Portage Biotech hints at potential closure as it halts programs, hunts for strategic options

Portage Biotech is putting the clamps on existing work to save cash as it prioritizes a hunt for strategic alternatives. 

The company said Friday that after a review of the financing market and the amount of spending necessary to advance its pipeline, the search for strategic alternatives would commence. In the meantime, Portage is halting enrollment in a clinical trial testing both its adenosine 2A inhibitor PORT-6 and its adenosine 2B inhibitor PORT-7. Portage bought both assets from Tarus Therapeutics less than two years ago. 

Portage is considering anything from securing partners for its assets to a merger, sale or a full wind-down of the company. The biotech has no timetable for finding a path forward. 

About three months ago, Portage said it was all in on prioritizing development of its adenosine inhibitors, electing to pause further development of an iNKT program. The biotech had been expecting to provide interim data from a phase 1a trial testing PORT-6 in patients with solid tumors at this year’s American Society of Clinical Oncology annual meeting in June, with final data teased for November.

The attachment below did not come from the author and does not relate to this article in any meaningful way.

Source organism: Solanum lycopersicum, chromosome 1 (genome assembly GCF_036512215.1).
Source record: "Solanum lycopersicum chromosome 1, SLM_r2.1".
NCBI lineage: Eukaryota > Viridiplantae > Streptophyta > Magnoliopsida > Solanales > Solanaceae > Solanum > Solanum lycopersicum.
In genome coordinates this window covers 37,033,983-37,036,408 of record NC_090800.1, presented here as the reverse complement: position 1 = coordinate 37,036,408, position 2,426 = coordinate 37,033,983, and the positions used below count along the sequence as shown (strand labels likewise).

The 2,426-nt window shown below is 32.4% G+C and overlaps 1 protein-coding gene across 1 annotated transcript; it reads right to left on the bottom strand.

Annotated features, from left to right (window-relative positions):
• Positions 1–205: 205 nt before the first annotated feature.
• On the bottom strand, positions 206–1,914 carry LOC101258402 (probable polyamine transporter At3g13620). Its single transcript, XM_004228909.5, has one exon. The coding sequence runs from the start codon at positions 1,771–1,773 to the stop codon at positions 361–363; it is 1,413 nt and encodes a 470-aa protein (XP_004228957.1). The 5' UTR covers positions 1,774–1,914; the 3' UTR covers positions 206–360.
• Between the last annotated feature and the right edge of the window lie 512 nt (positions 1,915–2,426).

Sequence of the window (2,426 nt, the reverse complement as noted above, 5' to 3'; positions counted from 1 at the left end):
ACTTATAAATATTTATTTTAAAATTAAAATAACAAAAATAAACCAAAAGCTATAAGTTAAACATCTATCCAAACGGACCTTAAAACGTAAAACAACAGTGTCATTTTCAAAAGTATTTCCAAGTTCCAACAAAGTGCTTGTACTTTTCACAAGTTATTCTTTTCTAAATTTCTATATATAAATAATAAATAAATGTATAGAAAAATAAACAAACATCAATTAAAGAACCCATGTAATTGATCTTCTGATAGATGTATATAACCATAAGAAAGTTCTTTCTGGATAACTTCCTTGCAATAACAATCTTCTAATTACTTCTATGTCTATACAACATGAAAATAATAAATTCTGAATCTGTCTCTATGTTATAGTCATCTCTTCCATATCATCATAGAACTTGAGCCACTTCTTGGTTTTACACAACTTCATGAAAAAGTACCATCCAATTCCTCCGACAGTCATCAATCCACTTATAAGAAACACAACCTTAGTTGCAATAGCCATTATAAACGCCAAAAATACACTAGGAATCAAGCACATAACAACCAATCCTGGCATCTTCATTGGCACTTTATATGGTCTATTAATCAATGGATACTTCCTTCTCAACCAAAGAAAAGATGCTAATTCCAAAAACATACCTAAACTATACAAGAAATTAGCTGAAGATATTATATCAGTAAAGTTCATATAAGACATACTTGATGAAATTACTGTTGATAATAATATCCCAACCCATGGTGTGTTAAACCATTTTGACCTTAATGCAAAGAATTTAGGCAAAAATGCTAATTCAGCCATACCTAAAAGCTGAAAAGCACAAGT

But the company had little money to work with, entering 2024 with just $5.3 million in cash on hand, according to a full-year earnings report from February. Still, Portage affirmed at the time that it intended to press ahead with its adenosine work. 

Those assets were acquired from Tarus back in July 2022, with Portage handing over 2.4 million shares and taking on $3 million in liabilities. In addition to PORT-6 and PORT-7, Portage took hold of a dual adenosine inhibitor, PORT-8, and a preclinical candidate to treat gastrointestinal tumors, dubbed PORT-9. But neither PORT-8 or PORT-9 are still in development, according to Portage’s pipeline.